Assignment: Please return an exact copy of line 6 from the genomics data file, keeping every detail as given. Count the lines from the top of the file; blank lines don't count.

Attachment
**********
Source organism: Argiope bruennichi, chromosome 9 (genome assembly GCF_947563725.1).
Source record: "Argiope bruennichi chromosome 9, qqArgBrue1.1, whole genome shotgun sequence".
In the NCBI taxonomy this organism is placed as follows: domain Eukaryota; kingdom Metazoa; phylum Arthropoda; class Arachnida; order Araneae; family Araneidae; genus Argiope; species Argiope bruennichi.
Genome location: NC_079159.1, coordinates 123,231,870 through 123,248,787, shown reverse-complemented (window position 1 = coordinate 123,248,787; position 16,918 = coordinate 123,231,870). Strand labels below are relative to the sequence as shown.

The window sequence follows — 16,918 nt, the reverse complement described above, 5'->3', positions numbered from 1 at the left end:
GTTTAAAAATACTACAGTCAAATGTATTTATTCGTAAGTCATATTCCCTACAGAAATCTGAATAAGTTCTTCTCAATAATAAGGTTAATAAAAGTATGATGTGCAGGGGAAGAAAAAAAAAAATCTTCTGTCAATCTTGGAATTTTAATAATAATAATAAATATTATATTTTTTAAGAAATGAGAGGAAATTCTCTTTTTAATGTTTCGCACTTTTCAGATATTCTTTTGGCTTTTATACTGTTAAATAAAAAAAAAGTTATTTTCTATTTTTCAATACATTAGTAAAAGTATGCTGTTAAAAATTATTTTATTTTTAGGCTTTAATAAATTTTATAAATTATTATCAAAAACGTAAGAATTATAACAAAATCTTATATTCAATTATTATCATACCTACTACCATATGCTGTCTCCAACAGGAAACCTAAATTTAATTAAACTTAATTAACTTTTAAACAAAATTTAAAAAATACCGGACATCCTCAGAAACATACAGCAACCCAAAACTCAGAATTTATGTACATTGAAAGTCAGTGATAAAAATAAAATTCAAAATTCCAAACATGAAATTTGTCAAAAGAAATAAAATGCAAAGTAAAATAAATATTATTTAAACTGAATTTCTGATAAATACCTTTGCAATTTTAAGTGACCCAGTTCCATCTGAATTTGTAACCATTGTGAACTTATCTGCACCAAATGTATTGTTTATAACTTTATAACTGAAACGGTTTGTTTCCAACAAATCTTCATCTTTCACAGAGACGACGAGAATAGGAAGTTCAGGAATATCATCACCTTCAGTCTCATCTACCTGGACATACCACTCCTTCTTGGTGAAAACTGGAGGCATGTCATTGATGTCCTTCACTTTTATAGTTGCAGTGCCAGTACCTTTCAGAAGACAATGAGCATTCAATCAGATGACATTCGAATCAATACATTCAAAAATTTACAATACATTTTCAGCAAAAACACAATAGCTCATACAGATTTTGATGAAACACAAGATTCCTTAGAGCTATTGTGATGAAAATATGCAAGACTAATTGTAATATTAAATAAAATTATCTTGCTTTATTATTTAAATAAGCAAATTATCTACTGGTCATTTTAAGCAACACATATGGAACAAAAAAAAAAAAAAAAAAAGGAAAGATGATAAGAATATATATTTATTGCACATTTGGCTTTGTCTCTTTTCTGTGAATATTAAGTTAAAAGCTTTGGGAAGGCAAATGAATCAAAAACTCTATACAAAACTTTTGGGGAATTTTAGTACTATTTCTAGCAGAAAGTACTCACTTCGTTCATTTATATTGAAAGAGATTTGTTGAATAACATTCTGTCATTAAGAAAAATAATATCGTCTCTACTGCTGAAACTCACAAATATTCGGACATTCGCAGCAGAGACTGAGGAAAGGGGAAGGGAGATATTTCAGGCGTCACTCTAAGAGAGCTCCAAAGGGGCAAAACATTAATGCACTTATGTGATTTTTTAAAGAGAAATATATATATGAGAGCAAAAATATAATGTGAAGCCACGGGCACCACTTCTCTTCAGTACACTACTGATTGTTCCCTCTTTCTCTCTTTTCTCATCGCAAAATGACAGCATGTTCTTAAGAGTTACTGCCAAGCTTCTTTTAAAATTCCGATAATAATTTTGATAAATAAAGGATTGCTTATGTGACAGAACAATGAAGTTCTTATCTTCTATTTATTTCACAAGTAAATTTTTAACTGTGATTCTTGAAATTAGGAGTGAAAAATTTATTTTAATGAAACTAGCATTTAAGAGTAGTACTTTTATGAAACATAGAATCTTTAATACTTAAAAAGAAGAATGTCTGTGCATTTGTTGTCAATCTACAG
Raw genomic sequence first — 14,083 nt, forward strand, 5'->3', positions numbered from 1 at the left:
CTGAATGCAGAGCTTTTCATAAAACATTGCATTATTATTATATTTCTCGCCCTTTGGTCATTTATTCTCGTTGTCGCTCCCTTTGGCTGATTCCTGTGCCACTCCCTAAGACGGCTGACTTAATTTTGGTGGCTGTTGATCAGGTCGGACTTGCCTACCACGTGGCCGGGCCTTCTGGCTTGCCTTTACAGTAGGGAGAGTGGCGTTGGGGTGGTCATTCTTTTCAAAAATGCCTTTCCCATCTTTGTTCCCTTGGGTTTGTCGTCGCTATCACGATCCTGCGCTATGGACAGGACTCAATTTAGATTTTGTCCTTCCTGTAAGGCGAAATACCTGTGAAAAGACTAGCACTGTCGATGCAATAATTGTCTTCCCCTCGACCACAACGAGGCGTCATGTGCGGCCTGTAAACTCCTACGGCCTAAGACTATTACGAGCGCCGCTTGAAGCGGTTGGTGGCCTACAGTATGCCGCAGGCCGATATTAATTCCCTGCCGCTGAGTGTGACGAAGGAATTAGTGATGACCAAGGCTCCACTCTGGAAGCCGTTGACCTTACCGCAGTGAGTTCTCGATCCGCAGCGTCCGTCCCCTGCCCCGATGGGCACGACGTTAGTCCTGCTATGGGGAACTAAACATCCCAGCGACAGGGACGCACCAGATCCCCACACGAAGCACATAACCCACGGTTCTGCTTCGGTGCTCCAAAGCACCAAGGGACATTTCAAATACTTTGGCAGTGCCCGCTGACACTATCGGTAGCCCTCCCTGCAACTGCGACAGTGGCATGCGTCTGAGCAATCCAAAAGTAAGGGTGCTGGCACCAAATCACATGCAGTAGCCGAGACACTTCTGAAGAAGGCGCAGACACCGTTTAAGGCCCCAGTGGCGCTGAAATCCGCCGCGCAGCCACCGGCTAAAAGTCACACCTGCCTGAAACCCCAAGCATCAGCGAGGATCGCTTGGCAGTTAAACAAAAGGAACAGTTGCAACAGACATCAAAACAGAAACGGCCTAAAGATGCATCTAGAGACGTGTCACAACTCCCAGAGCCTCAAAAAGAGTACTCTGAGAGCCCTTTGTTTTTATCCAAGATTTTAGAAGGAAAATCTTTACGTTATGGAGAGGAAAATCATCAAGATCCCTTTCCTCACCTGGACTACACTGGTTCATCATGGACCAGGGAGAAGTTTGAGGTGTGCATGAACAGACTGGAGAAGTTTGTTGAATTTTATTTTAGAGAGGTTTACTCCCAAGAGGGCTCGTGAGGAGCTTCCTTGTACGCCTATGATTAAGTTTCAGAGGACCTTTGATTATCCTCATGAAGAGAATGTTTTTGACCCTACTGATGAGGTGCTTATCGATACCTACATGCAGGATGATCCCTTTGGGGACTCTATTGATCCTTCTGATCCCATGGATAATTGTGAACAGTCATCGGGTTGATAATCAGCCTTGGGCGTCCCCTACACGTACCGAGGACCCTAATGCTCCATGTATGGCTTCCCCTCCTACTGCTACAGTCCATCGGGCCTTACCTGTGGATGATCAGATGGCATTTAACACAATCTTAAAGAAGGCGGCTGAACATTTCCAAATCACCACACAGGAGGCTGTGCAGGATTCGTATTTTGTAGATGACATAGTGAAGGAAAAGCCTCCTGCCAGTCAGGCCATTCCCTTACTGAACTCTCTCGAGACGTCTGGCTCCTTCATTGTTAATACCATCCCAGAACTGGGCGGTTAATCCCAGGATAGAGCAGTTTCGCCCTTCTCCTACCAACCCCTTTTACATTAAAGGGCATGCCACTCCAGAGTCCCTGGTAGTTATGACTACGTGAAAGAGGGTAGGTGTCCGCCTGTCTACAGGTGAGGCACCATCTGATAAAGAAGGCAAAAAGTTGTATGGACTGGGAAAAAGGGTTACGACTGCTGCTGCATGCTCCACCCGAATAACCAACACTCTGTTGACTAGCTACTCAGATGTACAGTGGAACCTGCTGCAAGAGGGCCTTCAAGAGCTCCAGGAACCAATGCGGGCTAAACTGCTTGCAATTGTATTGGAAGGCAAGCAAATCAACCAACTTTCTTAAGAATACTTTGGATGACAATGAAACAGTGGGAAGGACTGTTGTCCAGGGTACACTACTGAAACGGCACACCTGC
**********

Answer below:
GTTTAAAAATACTACAGTCAAATGTATTTATTCGTAAGTCATATTCCCTACAGAAATCTGAATAAGTTCTTCTCAATAATAAGGTTAATAAAAGTATGATGTGCAGGGGAAGAAAAAAAAAAATCTTCTGTCAATCTTGGAATTTTAATAATAATAATAAATATTATATTTTTTAAGAAATGAGAGGAAATTCTCTTTTTAATGTTTCGCACTTTTCAGATATTCTTTTGGCTTTTATACTGTTAAATAAAAAAAAAGTTATTTTCTATTTTTCAATACATTAGTAAAAGTATGCTGTTAAAAATTATTTTATTTTTAGGCTTTAATAAATTTTATAAATTATTATCAAAAACGTAAGAATTATAACAAAATCTTATATTCAATTATTATCATACCTACTACCATATGCTGTCTCCAACAGGAAACCTAAATTTAATTAAACTTAATTAACTTTTAAACAAAATTTAAAAAATACCGGACATCCTCAGAAACATACAGCAACCCAAAACTCAGAATTTATGTACATTGAAAGTCAGTGATAAAAATAAAATTCAAAATTCCAAACATGAAATTTGTCAAAAGAAATAAAATGCAAAGTAAAATAAATATTATTTAAACTGAATTTCTGATAAATACCTTTGCAATTTTAAGTGACCCAGTTCCATCTGAATTTGTAACCATTGTGAACTTATCTGCACCAAATGTATTGTTTATAACTTTATAACTGAAACGGTTTGTTTCCAACAAATCTTCATCTTTCACAGAGACGACGAGAATAGGAAGTTCAGGAATATCATCACCTTCAGTCTCATCTACCTGGACATACCACTCCTTCTTGGTGAAAACTGGAGGCATGTCATTGATGTCCTTCACTTTTATAGTTGCAGTGCCAGTACCTTTCAGAAGACAATGAGCATTCAATCAGATGACATTCGAATCAATACATTCAAAAATTTACAATACATTTTCAGCAAAAACACAATAGCTCATACAGATTTTGATGAAACACAAGATTCCTTAGAGCTATTGTGATGAAAATATGCAAGACTAATTGTAATATTAAATAAAATTATCTTGCTTTATTATTTAAATAAGCAAATTATCTACTGGTCATTTTAAGCAACACATATGGAACAAAAAAAAAAAAAAAAAAAGGAAAGATGATAAGAATATATATTTATTGCACATTTGGCTTTGTCTCTTTTCTGTGAATATTAAGTTAAAAGCTTTGGGAAGGCAAATGAATCAAAAACTCTATACAAAACTTTTGGGGAATTTTAGTACTATTTCTAGCAGAAAGTACTCACTTCGTTCATTTATATTGAAAGAGATTTGTTGAATAACATTCTGTCATTAAGAAAAATAATATCGTCTCTACTGCTGAAACTCACAAATATTCGGACATTCGCAGCAGAGACTGAGGAAAGGGGAAGGGAGATATTTCAGGCGTCACTCTAAGAGAGCTCCAAAGGGGCAAAACATTAATGCACTTATGTGATTTTTTAAAGAGAAATATATATATGAGAGCAAAAATATAATGTGAAGCCACGGGCACCACTTCTCTTCAGTACACTACTGATTGTTCCCTCTTTCTCTCTTTTCTCATCGCAAAATGACAGCATGTTCTTAAGAGTTACTGCCAAGCTTCTTTTAAAATTCCGATAATAATTTTGATAAATAAAGGATTGCTTATGTGACAGAACAATGAAGTTCTTATCTTCTATTTATTTCACAAGTAAATTTTTAACTGTGATTCTTGAAATTAGGAGTGAAAAATTTATTTTAATGAAACTAGCATTTAAGAGTAGTACTTTTATGAAACATAGAATCTTTAATACTTAAAAAGAAGAATGTCTGTGCATTTGTTGTCAATCTACAG